U.S. raw steel production for the week ending Oct 10 shrank 1.3% on a week-on-week basis on reduced capacity utilization, according to the latest report from the American Iron and Steel Institute ("AISI"). The week saw a sharp decline in output from the Midwest region.
The decline in production follows a modest 0.5% fall for the week ending Oct 3. Capacity utilization - a key metric in the steel industry - also dropped on a weekly comparison basis.
According to data released by AISI - an association of North American steel makers - domestic raw steel production was 1,705,000 net tons for the reported week with a capability utilization rate of 71.3%, down from production of 1,727,000 net tons and capability utilization rate of 72.2% for the week ending Oct 3. The reported weekly production also represents a 7.3% year over year slump.
By districts, production from Great Lakes edged down 0.8% on a weekly basis to 654,000 net tons in the reported week. However, output from the Southern district - the nation's second-largest steel-producing region - ticked up 0.9% to 568,000 net tons. Raw steel production from the North East region contracted 3% to 189,000 net tons. Output from the Midwest slid 8% to 203,000 net tons. Mills in the Western region produced 91,000 net tons of raw steel, up around 2% from a week ago.
Overall year-to-date raw steel production continues to lag behind year-ago levels. Adjusted year-to-date production through Oct 10 was 69,524,000 net tons at a capability utilization rate of 72.5%, down 8% from 75,566,000 net tons recorded in the same period a year ago. Capability utilization rate for the period is also significantly down from 77.8% recorded last year.
Domestic steel mills remain weighed down by depressed capacity utilization. Raw steel capacity utilization remains persistently below 80% this year, thereby affecting profits of American steel producers.
U.S. steel makers including Nucor NUE , U.S. Steel X , AK Steel AKS , Steel Dynamics STLD and ArcelorMittal USA - a part of ArcelorMittal MT - also remain plagued by an influx of cheaper imports from overseas producers including China. A recovering economy coupled with a stronger dollar has made the U.S. an attractive market for unfairly-traded, low-priced steel.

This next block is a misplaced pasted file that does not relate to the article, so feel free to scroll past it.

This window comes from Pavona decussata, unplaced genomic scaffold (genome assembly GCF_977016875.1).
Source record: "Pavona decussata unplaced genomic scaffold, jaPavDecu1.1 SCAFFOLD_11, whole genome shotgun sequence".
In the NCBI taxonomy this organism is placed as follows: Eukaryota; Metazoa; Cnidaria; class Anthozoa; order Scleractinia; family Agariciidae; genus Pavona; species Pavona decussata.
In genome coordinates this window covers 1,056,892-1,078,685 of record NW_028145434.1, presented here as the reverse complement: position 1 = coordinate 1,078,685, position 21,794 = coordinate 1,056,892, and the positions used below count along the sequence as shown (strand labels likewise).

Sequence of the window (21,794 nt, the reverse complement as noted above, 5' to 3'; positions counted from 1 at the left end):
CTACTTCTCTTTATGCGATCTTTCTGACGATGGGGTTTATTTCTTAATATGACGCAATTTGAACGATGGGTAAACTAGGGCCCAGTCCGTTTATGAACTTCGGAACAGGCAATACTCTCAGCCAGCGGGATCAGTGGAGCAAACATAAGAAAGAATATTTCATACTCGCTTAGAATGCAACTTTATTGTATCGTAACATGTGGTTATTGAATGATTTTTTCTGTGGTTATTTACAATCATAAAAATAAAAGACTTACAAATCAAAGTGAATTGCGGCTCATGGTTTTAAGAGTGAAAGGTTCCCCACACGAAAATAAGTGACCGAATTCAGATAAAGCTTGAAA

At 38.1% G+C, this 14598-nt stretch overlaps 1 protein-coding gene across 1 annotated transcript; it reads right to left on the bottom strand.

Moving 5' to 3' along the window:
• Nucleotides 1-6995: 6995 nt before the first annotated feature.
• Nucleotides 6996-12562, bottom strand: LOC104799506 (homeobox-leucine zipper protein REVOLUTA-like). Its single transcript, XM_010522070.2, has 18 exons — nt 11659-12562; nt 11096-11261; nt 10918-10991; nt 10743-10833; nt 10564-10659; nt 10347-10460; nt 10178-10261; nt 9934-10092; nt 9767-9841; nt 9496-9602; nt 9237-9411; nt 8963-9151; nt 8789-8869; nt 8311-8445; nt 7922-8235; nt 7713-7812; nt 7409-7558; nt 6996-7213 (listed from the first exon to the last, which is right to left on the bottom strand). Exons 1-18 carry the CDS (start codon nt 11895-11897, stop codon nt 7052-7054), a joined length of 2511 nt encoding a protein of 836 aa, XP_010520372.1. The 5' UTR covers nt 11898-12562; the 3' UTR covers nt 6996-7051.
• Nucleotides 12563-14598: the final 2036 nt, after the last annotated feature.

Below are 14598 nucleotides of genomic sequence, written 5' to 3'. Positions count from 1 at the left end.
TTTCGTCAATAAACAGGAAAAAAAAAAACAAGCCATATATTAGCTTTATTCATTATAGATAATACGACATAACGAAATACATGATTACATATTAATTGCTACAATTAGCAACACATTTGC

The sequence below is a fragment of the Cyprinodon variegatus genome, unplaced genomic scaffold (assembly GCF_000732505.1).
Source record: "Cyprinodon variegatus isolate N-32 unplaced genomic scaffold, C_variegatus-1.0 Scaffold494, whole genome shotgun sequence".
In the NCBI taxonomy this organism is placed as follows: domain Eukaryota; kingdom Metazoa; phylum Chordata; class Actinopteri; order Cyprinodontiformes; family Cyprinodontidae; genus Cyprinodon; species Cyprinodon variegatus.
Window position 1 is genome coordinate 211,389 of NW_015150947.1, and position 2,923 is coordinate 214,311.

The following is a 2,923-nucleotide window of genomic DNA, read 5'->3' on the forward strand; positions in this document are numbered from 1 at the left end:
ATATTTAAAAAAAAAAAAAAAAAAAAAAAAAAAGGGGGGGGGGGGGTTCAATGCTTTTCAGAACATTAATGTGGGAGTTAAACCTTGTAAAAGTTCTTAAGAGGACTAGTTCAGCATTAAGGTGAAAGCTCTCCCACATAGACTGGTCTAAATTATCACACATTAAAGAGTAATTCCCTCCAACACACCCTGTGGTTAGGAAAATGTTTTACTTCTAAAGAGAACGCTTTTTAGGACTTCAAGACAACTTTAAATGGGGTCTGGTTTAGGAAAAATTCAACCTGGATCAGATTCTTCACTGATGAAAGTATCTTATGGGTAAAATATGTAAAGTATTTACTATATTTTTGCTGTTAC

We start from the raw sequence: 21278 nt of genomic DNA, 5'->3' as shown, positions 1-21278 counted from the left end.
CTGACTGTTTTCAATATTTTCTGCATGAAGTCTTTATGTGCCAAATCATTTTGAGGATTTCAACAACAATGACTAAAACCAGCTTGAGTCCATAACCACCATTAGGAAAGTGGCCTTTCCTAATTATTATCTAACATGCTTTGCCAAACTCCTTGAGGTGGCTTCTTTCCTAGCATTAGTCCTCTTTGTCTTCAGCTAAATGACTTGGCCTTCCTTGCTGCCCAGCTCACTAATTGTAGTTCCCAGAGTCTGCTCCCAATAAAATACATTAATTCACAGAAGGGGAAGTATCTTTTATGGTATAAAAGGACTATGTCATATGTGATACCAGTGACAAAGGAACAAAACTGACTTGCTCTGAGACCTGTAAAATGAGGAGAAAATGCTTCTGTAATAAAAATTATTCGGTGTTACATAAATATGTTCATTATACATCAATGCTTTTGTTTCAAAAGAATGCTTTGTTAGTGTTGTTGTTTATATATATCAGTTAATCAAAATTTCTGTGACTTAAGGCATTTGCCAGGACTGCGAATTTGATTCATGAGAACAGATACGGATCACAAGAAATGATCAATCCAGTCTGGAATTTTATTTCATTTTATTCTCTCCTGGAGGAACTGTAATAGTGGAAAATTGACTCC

Per AISI, finished steel imports rose 3% year over year in the first nine months of 2015, based on the Commerce Department's most recent Steel Import Monitoring and Analysis ("SIMA") data. Estimated year-to-date market share of finished steel import is 30%, still higher than 28% recorded for full-year 2014. On the other hand, steel shipments are down 10.2% year over year in the U.S. so far this year, based on the most recent AISI data.
According to World Steel Association ("WSA"), crude steel production tumbled 9.7% year over year to 7 million tons in the U.S. in August, marking the seventh straight month of decline this year. Demand environment for steel is expected to remain challenging in the U.S. through this year as a stronger greenback and a sluggish energy sector continue to weigh on the domestic steel industry. The WSA envisions steel usage to drop 3% in the U.S in 2015 (after a solid 11.8% rise in 2014), before springing back to a 1.3% gain next year.
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